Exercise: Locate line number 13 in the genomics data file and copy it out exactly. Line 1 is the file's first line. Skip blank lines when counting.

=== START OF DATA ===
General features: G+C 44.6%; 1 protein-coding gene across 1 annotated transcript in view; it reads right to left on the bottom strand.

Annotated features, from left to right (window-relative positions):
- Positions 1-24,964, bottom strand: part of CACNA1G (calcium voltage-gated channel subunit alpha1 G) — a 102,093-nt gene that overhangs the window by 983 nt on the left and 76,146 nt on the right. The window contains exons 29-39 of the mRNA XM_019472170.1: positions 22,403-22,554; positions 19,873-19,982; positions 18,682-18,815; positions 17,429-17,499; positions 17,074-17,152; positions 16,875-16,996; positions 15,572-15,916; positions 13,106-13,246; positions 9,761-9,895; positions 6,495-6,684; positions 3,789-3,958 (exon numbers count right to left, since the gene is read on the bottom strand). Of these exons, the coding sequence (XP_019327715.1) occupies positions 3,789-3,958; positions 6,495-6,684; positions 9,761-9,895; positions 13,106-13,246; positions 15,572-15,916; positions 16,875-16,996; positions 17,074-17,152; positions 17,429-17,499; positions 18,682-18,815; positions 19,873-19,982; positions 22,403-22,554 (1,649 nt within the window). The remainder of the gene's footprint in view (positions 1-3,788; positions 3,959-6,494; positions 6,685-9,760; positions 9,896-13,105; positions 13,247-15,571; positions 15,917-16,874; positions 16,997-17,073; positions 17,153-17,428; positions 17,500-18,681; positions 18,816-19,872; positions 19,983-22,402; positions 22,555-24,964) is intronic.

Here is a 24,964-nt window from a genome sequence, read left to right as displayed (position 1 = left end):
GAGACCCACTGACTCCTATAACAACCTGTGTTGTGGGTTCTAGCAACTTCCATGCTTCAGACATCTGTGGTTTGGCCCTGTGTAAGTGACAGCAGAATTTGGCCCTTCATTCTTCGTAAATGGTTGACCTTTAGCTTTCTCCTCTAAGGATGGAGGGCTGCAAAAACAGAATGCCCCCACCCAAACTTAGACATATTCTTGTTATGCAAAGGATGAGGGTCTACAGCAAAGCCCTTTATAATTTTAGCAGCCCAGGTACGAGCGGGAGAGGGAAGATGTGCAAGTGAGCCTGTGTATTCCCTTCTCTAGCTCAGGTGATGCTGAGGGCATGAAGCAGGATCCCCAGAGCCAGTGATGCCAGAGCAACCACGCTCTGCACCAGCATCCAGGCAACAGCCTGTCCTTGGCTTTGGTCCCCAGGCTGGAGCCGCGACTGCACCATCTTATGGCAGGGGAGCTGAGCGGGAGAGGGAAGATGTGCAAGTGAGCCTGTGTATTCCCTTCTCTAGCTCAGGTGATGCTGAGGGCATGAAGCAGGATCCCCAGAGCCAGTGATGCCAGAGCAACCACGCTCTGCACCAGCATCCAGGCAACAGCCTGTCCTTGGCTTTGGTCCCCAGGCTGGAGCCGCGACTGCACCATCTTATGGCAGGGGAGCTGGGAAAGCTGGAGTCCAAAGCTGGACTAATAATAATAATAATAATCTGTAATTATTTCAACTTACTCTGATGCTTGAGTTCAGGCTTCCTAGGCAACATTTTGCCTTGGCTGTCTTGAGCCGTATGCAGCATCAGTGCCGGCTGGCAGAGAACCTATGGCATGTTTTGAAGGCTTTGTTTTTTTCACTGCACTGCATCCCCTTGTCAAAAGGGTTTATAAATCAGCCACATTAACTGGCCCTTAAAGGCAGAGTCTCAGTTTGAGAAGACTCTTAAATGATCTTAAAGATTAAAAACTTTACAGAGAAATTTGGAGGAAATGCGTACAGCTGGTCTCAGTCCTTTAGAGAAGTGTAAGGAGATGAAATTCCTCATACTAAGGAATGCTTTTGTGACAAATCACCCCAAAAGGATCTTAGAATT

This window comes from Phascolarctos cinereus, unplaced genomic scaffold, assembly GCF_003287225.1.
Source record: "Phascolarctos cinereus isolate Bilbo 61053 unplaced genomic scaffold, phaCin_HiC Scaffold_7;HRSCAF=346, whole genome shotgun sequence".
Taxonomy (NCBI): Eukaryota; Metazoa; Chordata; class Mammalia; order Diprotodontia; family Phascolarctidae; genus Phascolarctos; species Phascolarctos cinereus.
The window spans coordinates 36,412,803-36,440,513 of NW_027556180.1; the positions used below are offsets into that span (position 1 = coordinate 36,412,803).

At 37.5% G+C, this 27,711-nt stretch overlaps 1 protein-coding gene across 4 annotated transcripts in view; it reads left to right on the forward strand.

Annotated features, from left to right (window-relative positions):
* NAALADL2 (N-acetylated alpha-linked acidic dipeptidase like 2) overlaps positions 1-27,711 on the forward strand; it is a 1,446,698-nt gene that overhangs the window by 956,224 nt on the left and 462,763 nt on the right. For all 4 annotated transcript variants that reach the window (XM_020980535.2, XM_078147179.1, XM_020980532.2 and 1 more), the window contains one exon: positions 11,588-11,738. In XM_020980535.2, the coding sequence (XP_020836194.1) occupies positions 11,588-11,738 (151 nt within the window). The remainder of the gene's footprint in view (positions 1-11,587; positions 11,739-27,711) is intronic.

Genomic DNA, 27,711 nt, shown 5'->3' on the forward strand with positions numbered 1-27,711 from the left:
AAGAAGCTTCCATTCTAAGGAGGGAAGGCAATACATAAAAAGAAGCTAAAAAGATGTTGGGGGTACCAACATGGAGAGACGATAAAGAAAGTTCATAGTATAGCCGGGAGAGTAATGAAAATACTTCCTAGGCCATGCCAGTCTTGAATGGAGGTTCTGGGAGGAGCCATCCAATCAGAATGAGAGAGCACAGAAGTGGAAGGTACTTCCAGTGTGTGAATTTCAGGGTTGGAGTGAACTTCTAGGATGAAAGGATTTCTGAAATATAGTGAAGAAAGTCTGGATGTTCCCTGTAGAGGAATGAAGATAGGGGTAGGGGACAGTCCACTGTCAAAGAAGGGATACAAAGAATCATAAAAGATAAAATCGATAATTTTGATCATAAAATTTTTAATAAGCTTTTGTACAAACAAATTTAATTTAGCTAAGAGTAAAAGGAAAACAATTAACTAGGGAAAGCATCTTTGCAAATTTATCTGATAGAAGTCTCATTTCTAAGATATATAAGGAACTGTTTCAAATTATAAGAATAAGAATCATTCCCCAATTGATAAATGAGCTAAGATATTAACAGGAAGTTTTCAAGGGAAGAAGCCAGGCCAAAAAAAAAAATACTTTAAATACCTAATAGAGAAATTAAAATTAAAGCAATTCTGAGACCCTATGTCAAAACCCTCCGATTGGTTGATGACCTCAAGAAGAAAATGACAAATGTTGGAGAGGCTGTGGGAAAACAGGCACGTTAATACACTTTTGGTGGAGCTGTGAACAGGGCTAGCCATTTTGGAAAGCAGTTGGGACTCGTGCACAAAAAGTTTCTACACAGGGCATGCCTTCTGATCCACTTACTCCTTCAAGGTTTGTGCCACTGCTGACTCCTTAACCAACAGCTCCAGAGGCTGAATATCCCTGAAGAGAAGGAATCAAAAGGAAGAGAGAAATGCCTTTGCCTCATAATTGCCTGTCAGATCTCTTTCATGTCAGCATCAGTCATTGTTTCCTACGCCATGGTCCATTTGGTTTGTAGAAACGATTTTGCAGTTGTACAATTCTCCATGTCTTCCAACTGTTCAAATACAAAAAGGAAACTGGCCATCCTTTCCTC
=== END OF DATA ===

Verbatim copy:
Genomic DNA, 27,711 nt, shown 5'->3' on the forward strand with positions numbered 1-27,711 from the left: